The 4.7.24 release is scheduled for the first Wednesday of September. Ordinarily, there would be an announcement about the release-candidate (RC) in mid-August, but we're doing something a bit different this time around -- extending the RC to a full month, which mean the RC is available now at http://download.civicrm.org/latest. Testing out the RC is a great way to ensure that your systems will continue to work in the next release. Let me talk about how this change helps.
Quality-control for a new release is a team sport. It relies on reporters and developers performing thoughtful analysis when they identify a problem or improvement. It relies on developers writing code which anticipates errors, improves test-coverage, and follows recognizable conventions. It relies on infrastructure running automated tests. It relies on reviewers understanding the problem-domain and questioning assumptions. It relies on testers trying crazy scenarios with a messy mix of customizations and add-ons. It relies on clear communications about what's changed and what's at risk. And it relies on all of these things happening in a reasonable timeframe.
We've made several improvements to our regular habits during the 4.7.x period -- increasing the size of the test suite by 25%, increasing the number of test authors by 50%, improving the communications in the release-notes, improving feedback from code review, and so on. Perfection? No, these can improve more. But this post isn't about any of that. It's only about one part of the process: release-candidates.
Release-candidates originally appealed to people with a certain mindset -- people who are passionate about creating "stability." The ones who write check-lists of what the system needs to do. The ones who setup three identical servers because "sandboxes" and "staging" allow "realistic" experimentation. They talk about getting sign-off on the demo before going "live." Right next to the office's "No Smoking" sign, they scribble graffiti like: "No Live Edits".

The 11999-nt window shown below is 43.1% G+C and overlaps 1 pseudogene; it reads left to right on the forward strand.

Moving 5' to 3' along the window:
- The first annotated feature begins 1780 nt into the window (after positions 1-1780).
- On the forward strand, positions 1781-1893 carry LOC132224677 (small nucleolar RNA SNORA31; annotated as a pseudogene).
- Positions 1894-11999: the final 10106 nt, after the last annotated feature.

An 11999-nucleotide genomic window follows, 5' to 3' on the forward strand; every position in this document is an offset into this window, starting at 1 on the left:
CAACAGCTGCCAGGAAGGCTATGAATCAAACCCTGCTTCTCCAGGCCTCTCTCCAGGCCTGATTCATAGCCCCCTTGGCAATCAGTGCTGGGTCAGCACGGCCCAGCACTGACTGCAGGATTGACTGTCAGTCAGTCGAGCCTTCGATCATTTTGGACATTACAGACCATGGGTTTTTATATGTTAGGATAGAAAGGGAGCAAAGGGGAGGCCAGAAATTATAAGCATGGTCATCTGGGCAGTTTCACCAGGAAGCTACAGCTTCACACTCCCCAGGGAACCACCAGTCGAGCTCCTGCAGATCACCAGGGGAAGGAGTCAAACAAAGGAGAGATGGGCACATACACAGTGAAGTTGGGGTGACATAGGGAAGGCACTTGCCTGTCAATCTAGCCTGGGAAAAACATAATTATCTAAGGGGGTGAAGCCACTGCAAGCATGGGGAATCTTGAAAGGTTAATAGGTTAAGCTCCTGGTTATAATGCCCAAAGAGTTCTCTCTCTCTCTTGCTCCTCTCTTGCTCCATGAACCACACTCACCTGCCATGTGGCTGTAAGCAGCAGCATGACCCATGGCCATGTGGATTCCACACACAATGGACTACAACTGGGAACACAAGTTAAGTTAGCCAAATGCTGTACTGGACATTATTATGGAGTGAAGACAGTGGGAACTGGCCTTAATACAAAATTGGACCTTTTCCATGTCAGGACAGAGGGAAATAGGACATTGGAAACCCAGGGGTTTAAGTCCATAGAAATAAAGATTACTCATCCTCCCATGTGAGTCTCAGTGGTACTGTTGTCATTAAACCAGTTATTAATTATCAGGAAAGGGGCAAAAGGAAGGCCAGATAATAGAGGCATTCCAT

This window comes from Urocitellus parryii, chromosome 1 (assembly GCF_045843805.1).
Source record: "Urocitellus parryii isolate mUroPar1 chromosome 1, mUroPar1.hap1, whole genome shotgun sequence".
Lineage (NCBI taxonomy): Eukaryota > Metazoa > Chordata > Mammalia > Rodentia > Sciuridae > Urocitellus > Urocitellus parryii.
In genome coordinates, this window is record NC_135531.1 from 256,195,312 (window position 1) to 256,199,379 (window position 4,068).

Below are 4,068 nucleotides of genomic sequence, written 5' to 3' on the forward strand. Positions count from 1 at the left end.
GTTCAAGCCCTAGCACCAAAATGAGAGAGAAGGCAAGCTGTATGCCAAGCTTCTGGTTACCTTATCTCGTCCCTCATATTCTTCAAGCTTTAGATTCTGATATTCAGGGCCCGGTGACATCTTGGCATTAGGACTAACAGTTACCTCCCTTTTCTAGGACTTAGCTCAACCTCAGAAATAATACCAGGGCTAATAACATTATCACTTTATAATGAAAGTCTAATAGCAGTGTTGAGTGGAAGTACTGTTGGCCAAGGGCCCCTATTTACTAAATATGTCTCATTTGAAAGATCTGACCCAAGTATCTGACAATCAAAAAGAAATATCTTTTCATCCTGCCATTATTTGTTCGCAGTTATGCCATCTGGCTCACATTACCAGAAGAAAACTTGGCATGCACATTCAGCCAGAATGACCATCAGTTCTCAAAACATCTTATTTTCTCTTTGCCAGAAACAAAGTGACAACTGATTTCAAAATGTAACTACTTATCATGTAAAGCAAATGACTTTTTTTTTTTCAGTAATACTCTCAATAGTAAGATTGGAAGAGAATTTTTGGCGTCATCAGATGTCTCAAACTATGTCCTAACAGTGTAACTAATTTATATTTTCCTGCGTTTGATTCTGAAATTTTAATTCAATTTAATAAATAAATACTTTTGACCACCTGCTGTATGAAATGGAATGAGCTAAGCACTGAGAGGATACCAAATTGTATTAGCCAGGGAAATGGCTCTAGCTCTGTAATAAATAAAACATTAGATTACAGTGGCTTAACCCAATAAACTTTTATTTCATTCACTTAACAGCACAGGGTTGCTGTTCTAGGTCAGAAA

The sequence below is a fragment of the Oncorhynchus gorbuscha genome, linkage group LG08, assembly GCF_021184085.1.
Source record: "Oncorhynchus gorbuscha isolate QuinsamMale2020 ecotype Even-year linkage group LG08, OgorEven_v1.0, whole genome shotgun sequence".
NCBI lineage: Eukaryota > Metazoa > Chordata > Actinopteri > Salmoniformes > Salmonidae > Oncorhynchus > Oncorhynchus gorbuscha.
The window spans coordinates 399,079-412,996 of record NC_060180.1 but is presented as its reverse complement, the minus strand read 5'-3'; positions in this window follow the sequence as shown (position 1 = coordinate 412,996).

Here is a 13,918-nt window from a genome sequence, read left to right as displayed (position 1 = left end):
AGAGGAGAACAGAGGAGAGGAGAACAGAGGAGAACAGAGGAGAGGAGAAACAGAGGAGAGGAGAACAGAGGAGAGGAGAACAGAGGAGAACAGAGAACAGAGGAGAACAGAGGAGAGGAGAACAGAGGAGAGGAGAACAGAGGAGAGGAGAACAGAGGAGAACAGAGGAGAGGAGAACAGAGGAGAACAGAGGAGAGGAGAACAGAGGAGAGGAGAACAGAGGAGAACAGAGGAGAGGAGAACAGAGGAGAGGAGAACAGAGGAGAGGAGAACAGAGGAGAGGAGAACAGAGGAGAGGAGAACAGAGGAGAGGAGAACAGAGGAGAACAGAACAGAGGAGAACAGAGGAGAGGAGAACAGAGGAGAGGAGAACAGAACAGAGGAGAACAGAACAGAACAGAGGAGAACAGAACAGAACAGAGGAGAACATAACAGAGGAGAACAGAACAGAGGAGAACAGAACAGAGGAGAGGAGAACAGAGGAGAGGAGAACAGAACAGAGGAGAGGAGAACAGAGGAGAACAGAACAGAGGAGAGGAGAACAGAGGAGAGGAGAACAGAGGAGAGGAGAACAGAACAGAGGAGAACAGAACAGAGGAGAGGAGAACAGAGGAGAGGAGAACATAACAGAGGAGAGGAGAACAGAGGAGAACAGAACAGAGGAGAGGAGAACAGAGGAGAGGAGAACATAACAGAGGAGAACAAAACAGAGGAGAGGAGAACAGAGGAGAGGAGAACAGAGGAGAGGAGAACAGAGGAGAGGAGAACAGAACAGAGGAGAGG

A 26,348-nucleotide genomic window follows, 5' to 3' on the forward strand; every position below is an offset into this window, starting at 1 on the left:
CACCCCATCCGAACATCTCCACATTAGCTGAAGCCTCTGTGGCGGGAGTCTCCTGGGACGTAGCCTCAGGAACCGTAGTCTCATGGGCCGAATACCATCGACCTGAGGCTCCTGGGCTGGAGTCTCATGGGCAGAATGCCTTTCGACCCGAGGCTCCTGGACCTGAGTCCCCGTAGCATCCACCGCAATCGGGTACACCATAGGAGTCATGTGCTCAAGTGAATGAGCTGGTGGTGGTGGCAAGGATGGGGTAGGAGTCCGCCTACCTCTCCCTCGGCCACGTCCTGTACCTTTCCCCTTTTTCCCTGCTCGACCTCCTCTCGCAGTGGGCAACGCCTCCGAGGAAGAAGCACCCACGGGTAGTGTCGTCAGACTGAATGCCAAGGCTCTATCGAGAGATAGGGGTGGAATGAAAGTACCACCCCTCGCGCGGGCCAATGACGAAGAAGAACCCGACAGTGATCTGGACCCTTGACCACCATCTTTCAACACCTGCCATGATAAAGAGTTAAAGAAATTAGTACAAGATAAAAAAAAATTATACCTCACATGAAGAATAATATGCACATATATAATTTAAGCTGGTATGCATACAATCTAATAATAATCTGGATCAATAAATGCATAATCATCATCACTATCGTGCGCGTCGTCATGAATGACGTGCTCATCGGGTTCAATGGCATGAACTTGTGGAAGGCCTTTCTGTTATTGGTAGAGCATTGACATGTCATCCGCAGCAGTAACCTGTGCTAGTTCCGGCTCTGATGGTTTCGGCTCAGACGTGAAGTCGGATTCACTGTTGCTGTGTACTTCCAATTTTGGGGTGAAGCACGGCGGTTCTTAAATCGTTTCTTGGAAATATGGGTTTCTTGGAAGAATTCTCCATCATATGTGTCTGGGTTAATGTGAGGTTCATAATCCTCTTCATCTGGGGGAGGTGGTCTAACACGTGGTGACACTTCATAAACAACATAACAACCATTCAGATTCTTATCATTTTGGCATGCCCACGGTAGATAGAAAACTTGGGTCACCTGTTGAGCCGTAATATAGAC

Why would release-candidates appeal to someone passionate about stability? Because they solve a conundrum:
- If you test a major subsystem (like CiviCRM) during its development, then you test a moving target. It will continue to develop after you've done your test, rendering results irrelevant. The testing wasn't representative.
- If you test a major subsystem (like CiviCRM) after it's been released, then you'll uncover bugs after it's been released. But that's too late! The buggy release is published. Getting someone to fix it will be a lot harder.
The RC is a compromise which freezes the code -- it's close to the final release, but there's still time to fix serious problems. Changes are only accepted for very recent regressions and for release-notes -- which means you're testing something pretty realistic.
What does all this mean quantitatively for CiviCRM? Looking at the monthly releases of 4.7.x over the past twelve months, each release has typically had 100-130 changes. The RC period has typically lasted 1-2 weeks, during which 4-8 changes were accepted. Only ~5% of changes occur during the RC.
It's fairly common for a new release to ship with a new, frustrating problem -- a "frustrating" problem is one that seems obvious in retrospect, which could have been identified with some more attention on the RC.
I don't have hard numbers, but based on Github activity and informal discussion on the
dev-post-release chat, my sense is that:
- Every month, the RC process prevents 2 - 5 new problems that would have been embarassing. (Yay! This is helping!)
- Every month, the RC process misses 1 - 3 new problems that it should have easily identified. (Boo! Not doing enough!)
Should we count that as a success or a failure? With a set of 100-130 changes, it's a small percentage, and getting that far takes a lot of work. We should be thankful for the efforts of our PR reviewers -- like Eileen McNaughton, Seamus Lee, Monish Deb, Chris Burgess, Brian Shaughnessy, Jitendra Purohit, Coleman Watts, and so many others -- who strive to keep that low. We should also be thankful for the folks who regularly test RCs. Even though there aren't as many, folks like Karin Gerritsen and Dave Jenkins have prevented several real problems from getting into the release.